“Millie agreed to go with me into the past, to see if we could piece together how the Republic got started.  Wallace insisted on coming with us when Nanette showed up at the time gate.  Wallace wanted to stay with Nanette.  Tony talked about heading into the future, but he said he could not leave the professor to fend for himself.  Of course, I don’t believe the Nanette who went with us was actually Nanette.”

“What do you mean?”

“Well, all went well enough until we arrived in Sicily.  But Nanette seemed changed from the start.  She did not talk to us.  Her warm and friendly personality changed into a sour personality.  She got plain rude, and mean to Millie.  But when we got to Sicily, she began to be able to do things—impossible things.  I don’t know. Like magic or something.  Like she had powers all of a sudden.  It was just little things at first, but her personality got worse with everything she learned she could do.  It was like the magic made her turn evil.  Millie said she noticed some things earlier, when we were traveling through China, somewhere in there.”

“Sicily?” Katie interrupted.

“That was the time when Pyrrhus of Epirus got invited to drive the Carthaginians off the island.  I guessed the year at 279 or so.  Millie and I discussed making the long trek to Rome. This would be on the eve of the Punic wars.  But Nanette forced us through the next time gate, and after a while, she followed us, or so it seems.”

“But why do you say it was not Nanette?” Lincoln asked.

“Because of the way she acted, and many things she said.  She talked about still being there with Professor Fleming, and how she would never leave him.  But there she was with us.  She talked about being in two places at once, and how hard that was.  And she talked about Janus, the two-faced god of the Romans, you know, one face comedy and one face tragedy.”

“One face good and one face evil,” Katie said.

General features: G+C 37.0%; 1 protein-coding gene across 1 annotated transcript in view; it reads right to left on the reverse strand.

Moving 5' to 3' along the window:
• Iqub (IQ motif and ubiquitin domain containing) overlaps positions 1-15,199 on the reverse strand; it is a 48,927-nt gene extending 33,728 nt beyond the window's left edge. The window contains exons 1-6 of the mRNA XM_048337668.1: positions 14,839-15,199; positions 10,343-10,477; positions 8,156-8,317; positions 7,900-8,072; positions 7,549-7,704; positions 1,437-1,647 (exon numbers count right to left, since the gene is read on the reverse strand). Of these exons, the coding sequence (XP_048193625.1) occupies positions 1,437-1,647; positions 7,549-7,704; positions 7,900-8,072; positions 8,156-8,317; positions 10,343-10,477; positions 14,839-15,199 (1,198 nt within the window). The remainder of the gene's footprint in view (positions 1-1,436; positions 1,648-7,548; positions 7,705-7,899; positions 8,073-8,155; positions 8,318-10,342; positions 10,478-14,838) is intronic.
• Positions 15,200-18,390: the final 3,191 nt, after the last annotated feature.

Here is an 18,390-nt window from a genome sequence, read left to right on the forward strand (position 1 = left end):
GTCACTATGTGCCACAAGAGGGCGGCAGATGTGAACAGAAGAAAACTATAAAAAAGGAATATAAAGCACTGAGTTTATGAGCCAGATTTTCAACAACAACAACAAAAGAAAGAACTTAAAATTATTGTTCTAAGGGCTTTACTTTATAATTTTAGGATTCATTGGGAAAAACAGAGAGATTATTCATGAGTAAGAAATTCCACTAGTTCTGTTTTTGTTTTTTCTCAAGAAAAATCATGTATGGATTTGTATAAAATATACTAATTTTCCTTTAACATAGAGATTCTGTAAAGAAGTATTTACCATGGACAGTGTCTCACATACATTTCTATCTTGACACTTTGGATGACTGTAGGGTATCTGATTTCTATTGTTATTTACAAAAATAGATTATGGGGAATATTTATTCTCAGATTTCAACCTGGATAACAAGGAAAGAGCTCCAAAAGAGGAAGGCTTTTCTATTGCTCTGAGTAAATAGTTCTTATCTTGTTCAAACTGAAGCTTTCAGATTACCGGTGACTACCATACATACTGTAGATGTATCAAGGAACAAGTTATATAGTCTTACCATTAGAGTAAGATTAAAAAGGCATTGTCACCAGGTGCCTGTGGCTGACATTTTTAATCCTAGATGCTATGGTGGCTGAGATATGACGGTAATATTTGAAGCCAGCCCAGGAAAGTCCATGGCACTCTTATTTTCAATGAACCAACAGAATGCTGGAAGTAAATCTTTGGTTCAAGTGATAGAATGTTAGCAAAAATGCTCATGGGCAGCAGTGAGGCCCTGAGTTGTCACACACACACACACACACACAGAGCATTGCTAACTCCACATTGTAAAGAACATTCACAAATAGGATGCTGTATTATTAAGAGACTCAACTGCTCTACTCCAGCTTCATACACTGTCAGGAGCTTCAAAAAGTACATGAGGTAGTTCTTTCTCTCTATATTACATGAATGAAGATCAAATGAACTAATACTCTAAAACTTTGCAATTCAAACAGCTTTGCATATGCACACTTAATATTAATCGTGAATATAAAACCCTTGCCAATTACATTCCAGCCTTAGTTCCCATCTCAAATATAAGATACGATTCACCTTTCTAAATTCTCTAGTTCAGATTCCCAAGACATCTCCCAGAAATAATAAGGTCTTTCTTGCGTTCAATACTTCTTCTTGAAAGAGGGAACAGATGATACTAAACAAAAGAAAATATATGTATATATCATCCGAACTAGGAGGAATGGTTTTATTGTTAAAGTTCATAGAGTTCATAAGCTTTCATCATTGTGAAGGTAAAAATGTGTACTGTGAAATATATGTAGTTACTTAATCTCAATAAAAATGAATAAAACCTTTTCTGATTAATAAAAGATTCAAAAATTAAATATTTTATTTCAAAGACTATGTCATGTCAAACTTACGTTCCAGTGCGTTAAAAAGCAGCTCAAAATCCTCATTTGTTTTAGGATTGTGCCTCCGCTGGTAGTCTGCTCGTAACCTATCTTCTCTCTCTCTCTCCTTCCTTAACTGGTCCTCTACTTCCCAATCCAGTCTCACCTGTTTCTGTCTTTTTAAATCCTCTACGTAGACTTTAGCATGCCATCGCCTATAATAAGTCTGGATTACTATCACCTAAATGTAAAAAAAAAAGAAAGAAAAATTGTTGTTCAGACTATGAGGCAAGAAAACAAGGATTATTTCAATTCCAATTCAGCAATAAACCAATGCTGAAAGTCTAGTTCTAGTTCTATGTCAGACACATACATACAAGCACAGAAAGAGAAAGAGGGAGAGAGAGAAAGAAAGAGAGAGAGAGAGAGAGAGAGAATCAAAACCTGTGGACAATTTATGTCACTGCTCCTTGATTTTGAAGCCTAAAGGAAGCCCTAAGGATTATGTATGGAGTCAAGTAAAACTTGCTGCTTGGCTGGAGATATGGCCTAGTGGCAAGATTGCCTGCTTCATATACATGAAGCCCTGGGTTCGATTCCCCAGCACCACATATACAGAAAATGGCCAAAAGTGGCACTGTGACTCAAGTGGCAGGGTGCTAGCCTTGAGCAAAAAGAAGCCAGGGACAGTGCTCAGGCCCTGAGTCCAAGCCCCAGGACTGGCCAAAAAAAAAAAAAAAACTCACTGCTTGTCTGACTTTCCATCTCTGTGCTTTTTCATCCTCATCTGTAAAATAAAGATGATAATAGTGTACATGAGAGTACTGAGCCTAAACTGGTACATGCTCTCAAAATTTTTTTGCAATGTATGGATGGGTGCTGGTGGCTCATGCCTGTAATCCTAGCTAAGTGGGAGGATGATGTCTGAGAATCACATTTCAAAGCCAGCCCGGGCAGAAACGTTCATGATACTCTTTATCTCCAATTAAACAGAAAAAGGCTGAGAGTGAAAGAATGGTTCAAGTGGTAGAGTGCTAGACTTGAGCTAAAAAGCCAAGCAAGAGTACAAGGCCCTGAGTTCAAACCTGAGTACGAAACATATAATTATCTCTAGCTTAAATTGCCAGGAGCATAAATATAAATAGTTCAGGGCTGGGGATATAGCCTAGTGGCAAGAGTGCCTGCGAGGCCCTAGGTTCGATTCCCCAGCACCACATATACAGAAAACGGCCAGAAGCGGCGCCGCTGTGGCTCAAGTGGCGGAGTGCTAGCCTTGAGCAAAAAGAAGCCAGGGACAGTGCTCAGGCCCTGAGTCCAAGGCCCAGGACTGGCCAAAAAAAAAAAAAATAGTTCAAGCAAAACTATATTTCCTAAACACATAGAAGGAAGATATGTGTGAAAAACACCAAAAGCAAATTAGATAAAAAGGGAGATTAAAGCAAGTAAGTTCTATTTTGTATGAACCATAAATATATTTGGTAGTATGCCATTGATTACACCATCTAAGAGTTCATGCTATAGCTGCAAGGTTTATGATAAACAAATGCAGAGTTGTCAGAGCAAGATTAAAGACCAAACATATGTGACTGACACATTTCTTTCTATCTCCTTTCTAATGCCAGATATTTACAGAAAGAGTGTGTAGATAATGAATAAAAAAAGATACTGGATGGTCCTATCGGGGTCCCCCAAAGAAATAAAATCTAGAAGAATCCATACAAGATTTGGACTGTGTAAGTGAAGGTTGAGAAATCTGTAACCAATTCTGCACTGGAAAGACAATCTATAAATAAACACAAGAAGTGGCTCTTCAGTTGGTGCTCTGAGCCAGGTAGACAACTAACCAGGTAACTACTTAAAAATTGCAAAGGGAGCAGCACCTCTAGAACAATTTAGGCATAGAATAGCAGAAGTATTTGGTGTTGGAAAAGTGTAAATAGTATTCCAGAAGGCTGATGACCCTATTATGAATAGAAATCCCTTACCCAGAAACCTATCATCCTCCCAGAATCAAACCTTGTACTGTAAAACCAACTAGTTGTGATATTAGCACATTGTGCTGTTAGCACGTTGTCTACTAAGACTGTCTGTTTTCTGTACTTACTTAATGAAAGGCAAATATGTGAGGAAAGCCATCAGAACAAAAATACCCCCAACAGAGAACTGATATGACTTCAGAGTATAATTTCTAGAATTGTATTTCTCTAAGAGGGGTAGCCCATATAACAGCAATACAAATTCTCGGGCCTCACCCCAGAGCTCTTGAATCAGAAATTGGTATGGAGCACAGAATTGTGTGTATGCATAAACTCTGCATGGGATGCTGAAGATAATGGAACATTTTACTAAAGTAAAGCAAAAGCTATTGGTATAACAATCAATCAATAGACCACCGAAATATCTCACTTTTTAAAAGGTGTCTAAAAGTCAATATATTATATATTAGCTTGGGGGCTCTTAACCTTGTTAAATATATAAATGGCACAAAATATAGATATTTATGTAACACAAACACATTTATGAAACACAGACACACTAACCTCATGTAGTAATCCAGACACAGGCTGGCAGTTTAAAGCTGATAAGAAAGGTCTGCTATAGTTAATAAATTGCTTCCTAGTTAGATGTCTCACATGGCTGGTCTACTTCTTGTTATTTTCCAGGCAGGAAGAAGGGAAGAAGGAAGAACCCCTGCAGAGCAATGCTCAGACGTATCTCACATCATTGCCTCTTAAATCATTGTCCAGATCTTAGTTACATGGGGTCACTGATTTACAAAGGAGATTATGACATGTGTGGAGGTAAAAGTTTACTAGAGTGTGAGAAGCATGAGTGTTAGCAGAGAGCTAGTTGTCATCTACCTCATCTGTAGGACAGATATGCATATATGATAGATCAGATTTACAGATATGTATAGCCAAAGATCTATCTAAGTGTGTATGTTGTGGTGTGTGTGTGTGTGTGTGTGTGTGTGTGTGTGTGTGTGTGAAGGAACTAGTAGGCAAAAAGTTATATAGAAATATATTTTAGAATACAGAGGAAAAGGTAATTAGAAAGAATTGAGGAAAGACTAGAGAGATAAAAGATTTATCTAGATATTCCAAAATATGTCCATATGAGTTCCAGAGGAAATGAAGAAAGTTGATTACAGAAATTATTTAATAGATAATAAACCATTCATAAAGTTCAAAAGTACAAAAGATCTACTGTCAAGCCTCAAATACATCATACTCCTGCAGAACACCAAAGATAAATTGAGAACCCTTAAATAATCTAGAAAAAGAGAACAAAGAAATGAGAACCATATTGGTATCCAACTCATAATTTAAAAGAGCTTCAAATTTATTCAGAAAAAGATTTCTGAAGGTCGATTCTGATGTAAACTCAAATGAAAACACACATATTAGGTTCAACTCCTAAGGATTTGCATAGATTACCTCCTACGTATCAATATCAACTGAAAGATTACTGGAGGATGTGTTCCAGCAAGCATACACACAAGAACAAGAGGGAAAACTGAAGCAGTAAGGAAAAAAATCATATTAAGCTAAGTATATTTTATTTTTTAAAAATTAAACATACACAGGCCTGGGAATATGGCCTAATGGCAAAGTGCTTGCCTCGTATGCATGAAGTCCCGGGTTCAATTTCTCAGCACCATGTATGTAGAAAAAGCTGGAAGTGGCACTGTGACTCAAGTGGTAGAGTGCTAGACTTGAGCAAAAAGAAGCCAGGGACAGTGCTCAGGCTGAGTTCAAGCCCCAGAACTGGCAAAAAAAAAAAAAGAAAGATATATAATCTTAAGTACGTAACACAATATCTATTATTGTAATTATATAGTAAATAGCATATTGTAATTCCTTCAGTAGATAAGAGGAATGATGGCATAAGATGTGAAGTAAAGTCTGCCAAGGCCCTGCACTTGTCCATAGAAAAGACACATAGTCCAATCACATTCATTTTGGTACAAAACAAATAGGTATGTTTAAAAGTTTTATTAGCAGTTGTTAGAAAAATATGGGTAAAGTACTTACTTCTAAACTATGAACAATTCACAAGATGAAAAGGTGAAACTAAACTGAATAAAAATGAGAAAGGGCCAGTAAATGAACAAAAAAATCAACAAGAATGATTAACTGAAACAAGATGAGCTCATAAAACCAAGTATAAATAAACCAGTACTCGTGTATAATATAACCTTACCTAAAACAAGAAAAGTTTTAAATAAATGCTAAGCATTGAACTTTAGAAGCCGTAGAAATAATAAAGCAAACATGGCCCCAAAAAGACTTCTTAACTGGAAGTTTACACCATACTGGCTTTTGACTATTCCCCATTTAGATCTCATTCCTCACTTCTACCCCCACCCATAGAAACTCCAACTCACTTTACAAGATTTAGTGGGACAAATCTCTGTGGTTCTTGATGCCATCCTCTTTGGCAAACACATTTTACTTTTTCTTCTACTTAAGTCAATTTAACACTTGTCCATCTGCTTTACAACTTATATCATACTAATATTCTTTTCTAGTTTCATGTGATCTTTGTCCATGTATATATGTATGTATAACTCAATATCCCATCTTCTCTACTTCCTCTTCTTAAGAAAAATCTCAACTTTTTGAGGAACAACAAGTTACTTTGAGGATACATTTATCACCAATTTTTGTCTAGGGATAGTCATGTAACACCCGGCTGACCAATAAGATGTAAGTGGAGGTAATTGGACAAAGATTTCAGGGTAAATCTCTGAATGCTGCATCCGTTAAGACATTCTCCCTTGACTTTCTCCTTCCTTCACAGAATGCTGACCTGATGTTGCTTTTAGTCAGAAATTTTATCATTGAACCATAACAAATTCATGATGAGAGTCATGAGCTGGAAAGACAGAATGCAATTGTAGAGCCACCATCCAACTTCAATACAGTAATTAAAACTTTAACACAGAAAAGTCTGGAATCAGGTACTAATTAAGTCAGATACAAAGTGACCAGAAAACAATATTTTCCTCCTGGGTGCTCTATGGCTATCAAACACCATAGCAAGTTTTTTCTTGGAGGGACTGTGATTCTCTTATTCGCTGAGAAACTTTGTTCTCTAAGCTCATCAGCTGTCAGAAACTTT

“We met him, once, in the Alps,” Lockhart remembered

“So, maybe Janus split her into two Nanettes,” Boston blurted out.

“You mean, the god?” Evan had to ask.

“Don’t underestimate what the gods can do,” Lockhart said.

“We met the wicked witch, briefly,” Alexis said.

“Nanette?”

“Yeah,” Lincoln said.  “She’s taken up with some cowboys.  1870s?”  He looked at Boston.

“!870s,” Boston nodded. “I got shot.”

“Same age our horses came from,” Katie added.  The others had not realized that.

“Benjamin,” Alexis did not spell it out.

“Just coming to it,” Lincoln said, and after a minute he reported from the database.  “The Other Earth reaches half full in 525 BC, and is good until 225 BC.  Then we go into dark moon until 75 AD.  We are in a dark period right now, since 825 BC.  Now let’s see…”  Lincoln fell silent for a minute.  “Interesting…”  more silence. “I put in Sicily.  Umma from Carthage.  323-267 BC.  After her, Meng Shi in China.  267-228 BC. They both live in days when magic is possible.”  They had to explain for Evan, and Sukki, since it had not come up before.  Once again, they all looked to Lockhart to explain.

“The Other Earth fills the same relative space as our own earth, but in another dimension.  As it has been explained to me, it is what they call a physics universe, not a parallel earth.  As I understand it, the further you travel across the physical dimensions, the more the laws of physics that we know break down or cease altogether.  You don’t have to go far before life itself becomes impossible.  In the case of the Other Earth, it may be closer to the core than our own universe, because all of the laws of physics we understand function there too, but it has an additional force or energy like gravity or magnetism that we don’t have.”